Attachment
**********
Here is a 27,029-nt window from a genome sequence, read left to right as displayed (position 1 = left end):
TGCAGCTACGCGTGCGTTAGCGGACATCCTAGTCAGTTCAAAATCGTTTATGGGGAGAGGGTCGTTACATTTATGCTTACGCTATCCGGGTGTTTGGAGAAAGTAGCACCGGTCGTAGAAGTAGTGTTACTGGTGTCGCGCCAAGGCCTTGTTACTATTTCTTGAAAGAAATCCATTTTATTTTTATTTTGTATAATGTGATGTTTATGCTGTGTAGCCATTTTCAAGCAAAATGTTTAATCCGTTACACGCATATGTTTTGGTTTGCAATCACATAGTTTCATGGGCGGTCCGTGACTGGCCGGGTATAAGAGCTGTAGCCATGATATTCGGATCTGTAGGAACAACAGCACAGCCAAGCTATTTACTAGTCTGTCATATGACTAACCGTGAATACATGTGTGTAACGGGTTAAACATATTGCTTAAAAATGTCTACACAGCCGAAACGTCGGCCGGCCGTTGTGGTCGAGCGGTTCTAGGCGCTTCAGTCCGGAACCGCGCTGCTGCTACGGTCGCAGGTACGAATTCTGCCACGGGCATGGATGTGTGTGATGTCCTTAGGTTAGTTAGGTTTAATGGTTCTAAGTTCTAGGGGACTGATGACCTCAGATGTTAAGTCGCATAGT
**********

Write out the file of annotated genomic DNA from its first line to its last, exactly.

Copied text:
Here is a 27,029-nt window from a genome sequence, read left to right as displayed (position 1 = left end):
TGCAGCTACGCGTGCGTTAGCGGACATCCTAGTCAGTTCAAAATCGTTTATGGGGAGAGGGTCGTTACATTTATGCTTACGCTATCCGGGTGTTTGGAGAAAGTAGCACCGGTCGTAGAAGTAGTGTTACTGGTGTCGCGCCAAGGCCTTGTTACTATTTCTTGAAAGAAATCCATTTTATTTTTATTTTGTATAATGTGATGTTTATGCTGTGTAGCCATTTTCAAGCAAAATGTTTAATCCGTTACACGCATATGTTTTGGTTTGCAATCACATAGTTTCATGGGCGGTCCGTGACTGGCCGGGTATAAGAGCTGTAGCCATGATATTCGGATCTGTAGGAACAACAGCACAGCCAAGCTATTTACTAGTCTGTCATATGACTAACCGTGAATACATGTGTGTAACGGGTTAAACATATTGCTTAAAAATGTCTACACAGCCGAAACGTCGGCCGGCCGTTGTGGTCGAGCGGTTCTAGGCGCTTCAGTCCGGAACCGCGCTGCTGCTACGGTCGCAGGTACGAATTCTGCCACGGGCATGGATGTGTGTGATGTCCTTAGGTTAGTTAGGTTTAATGGTTCTAAGTTCTAGGGGACTGATGACCTCAGATGTTAAGTCGCATAGT